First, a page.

New Zealand: Mount Cook, Just Keep Hiking - Emily Tong

New Zealand: Mount Cook, Just Keep Hiking

Mount Cook Rain Plan

If you are willing to stick it out, stay in the park. It is incredible to see how massive and powerful the landscape is and how much the rain changes the rivers.

Hooker Valley Track: Easy gravel path along the river, several swinging bridges, view of waterfalls and glaciers.

Cory and I had originally planned on hiking the Mueller Hut trek (a one night out and back)...but as it turns out, the weather didn't agree. Although we saw rain and severe thunderstorms in the forecast, we decided to just go to Mount Cook for the day and postpone the decision of where to camp that night. Planning a backpacking/adventure trip requires constant flexibility!

As we were driving towards the park along Lake Pukaki, we hit a wall of rain, unable to see any of the mountains that were supposedly all around us. We layered up in our rain jackets and rain pants and trudged on. We checked in at the ranger station to cancel our Mueller Hut reservation and asked for the ranger's suggestions on hikes to do in the rain. He said "Go back, and leave Mount Cook." I was a little taken aback by this, the ranger morphed in my mind to Gollum saying "Leave now and never come back." How could a ranger be scared by a little rain? We half-heartedly took his advice and went to a cafe to warm up with some tea and deliberate about the next move. The lady at the cafe counter said that normally you can see Mount Cook right out the window, but we couldn't even see the road about 500 feet away...maybe the ranger was right.

We decided that while we were there, might as well get some nice forest hiking in and maybe see some birds. And thank goodness we did. After our 30 minute hike, we came out of the forest and could finally see some of the glaciers that, combined with the rain, were gorgeously creating waterfalls into the rushing river. With this new view, we drove down Hooker Valley to see more, dead-ending at a campsite that we didn't know existed. This was it, this was our new plan, we were going to brave the rain and camp the night.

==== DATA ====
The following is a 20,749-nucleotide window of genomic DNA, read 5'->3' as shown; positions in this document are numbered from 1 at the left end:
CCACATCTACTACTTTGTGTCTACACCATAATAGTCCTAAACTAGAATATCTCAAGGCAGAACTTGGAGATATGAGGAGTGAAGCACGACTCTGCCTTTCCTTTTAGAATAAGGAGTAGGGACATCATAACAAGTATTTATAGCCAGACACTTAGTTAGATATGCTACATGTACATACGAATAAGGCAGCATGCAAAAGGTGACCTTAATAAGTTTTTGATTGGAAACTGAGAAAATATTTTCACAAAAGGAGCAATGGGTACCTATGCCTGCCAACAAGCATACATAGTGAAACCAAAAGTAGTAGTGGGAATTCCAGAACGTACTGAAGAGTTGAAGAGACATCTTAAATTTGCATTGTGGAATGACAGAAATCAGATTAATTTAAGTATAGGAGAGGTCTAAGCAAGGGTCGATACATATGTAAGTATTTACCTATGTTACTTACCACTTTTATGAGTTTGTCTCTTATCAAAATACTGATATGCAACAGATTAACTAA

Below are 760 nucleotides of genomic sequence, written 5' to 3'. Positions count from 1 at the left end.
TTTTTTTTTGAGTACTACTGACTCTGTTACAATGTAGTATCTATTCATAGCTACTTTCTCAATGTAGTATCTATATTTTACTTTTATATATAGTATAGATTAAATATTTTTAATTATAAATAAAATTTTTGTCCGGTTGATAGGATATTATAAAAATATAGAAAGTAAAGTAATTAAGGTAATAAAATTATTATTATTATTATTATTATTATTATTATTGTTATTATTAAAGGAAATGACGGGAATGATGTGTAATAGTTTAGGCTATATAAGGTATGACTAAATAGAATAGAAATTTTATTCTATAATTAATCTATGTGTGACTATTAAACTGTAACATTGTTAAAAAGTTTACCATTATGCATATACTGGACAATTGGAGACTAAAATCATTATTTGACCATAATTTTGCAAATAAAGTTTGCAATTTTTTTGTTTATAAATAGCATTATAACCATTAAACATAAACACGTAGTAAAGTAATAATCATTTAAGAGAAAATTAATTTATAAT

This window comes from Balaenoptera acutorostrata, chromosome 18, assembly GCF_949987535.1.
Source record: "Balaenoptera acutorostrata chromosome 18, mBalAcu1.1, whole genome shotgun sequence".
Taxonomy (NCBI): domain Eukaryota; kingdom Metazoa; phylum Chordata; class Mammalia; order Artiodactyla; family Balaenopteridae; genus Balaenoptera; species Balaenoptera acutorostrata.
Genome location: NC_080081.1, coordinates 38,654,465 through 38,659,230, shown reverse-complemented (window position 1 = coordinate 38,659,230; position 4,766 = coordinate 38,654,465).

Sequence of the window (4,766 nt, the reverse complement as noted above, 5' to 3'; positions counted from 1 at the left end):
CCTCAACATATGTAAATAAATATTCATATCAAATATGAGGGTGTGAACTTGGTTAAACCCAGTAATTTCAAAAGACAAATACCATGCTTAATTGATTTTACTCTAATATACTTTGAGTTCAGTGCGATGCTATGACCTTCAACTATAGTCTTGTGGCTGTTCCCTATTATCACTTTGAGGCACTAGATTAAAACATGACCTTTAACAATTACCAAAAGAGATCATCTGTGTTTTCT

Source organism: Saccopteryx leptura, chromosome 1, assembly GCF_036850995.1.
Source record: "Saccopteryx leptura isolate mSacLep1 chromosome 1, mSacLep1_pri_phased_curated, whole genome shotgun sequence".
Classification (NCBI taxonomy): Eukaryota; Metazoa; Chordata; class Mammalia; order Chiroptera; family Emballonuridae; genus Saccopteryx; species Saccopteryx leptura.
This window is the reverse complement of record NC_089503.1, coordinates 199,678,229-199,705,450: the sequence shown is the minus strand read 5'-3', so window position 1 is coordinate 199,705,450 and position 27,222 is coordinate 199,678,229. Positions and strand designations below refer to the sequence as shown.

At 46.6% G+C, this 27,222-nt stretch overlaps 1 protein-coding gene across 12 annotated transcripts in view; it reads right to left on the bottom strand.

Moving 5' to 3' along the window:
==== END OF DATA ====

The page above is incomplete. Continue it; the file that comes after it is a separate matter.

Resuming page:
Rain Photo Pack List

Photo Backpack with Rain Cover: Lowepro Flipside

Lens Cloths (backups are good as they will get dirty)

Lens Hood (which I forgot and would have helped a lot)

As the thick under-layer of clouds opened up we hiked along the Hooker Valley Track. Large suspended bridges crossed over roaring rivers, causing them to sway even more than normal. We only had about two hours of light left for our hike and a short window before the thunderstorms started that night. I rushed from river crossing to river crossing attempting to capture some long exposures, most of which got huge rain drops on the lens by the 1st out of 10 second exposures. But no matter how the photos were coming out, the landscape was epic! To top it all off, Cory was able to add a New Zealand Falcon to his bird list! After about an hour of hiking we reached a point where we finally had the right angle and clearance to see (part of) the grand Mount Cook. It was truly magnificent, especially with the dramatic rain and thunder that was heading our way!

With the rain getting heavier we began to run back to our campsite...which luckily we had planned ahead and put up the tent before our hike. We got into dry clothes and curled up in our warm tent. The thunder and lightning got louder and brighter making us a little more nervous being in our tent (the amplification from the surrounding mountains didn't help). We decided to sleep in the car and wait out the storm, which ended up being a good call as there was a lightning strike that shook the car.

After a long night of tent/car camping we had a delicious and WARM breakfast at the cafe, carbo-loading for our next adventure in Edoras/Mount Sunday.

Take Away: Just because a ranger says to go back, just keep never know what you will see.

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